How the discounters are beating the supermarkets
Where you shop in Britain has always been one of the great social signifiers.
According to shopping folklore, for the middle classes it is Marks and Spencer, for the upper-middle class Waitrose, and Morrisons is the redoubt of lower-middle class Britain.
But the big four retailers - Tesco, Asda, Sainsbury's and Morrisons - have been facing a game-changing threat as German competitors Aldi and Lidl cut into their market share with no-frills shopping that is marking a generational shift in retail patterns.
The latest statistics for the 12 weeks to 13 September from Kantar World Panel UK show just how bruising the business landscape has become for the UK's grocery retailers.
The big four still occupy the commanding heights in terms of market share in grocery retail: Tesco 28.2%, Asda 16.7%, Sainsbury's 16.2%, Morrisons 10.7%.
By comparison, Aldi still only has 5.6%, and Lidl 4.2%, of the entire UK grocery market.
But it is in the growth figures that the pain is visible.
Sainsbury's managed a mere 0.9% growth over the same period, Tesco and Morrisons both dropped 1.4%, while Asda fell 2.9% in terms of sales growth.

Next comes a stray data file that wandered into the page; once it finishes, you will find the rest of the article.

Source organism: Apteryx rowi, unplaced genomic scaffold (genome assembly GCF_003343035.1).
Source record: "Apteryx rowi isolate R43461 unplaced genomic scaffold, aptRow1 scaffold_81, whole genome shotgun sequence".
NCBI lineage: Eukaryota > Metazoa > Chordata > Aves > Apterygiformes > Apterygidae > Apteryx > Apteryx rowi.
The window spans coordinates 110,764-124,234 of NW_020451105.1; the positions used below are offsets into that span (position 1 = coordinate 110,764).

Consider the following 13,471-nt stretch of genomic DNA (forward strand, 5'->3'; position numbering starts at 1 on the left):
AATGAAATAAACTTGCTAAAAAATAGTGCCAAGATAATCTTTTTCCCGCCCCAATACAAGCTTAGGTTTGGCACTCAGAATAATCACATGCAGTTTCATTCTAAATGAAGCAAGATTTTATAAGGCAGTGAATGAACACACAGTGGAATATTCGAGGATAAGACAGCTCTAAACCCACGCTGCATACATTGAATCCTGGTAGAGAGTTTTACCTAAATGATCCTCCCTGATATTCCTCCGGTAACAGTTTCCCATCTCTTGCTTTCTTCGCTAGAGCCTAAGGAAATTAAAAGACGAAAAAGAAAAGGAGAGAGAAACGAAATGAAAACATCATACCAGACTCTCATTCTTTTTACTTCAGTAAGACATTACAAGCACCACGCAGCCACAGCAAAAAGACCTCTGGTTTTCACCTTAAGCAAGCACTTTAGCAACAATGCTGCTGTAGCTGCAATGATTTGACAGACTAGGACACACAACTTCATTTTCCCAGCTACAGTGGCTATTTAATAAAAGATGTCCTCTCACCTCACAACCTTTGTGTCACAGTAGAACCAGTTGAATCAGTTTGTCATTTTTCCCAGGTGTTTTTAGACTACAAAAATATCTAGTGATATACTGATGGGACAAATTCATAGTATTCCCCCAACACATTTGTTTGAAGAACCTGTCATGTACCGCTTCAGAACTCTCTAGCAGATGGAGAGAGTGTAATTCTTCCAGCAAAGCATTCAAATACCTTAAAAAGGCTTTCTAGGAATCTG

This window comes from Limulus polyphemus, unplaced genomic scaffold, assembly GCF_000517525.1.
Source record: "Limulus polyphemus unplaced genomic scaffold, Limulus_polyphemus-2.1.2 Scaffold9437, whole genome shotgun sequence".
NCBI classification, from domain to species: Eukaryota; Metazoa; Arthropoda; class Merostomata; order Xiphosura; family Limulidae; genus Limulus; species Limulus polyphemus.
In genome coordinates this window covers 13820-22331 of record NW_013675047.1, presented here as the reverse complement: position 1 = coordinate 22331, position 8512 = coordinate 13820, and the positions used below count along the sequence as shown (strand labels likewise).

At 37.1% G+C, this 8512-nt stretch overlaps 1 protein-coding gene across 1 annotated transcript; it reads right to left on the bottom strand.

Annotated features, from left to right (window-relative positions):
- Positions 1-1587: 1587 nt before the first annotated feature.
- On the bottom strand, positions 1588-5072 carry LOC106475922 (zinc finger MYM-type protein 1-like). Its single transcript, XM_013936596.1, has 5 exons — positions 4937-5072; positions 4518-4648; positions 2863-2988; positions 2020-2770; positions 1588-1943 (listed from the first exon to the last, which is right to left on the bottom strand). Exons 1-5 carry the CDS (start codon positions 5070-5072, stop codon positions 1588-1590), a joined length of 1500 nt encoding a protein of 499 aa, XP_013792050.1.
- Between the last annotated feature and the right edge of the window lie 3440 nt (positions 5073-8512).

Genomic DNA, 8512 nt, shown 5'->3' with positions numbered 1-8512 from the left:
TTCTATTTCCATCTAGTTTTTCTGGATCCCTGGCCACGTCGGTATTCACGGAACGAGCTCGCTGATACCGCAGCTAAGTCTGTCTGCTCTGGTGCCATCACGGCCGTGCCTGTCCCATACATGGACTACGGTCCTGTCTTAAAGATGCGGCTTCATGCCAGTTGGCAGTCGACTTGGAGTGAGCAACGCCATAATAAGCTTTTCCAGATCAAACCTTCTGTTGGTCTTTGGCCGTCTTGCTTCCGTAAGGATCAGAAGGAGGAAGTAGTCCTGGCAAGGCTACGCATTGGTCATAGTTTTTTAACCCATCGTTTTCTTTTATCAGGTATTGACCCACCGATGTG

Yet Aldi and Lidl have achieved spectacular growth of 17.3% and 16%, respectively.
What went wrong at Morrisons, in particular, has become a signal lesson in what to avoid in grocery retailing.
Analysts say its thrust for online sales, where the slice of the profits pie is smaller, undermined the profitability at its stores. Also, that its foray into convenience stores did not fit its more traditional format and that austerity and deflation provided the profit-losing backdrop to all of this.
In the meantime, they say, their German competitors have simply built a better mousetrap.
Rather than offering a wide range of choice to trolley-stacking weekly shoppers, the discounting German chains are aimed at the little-but-often shoppers.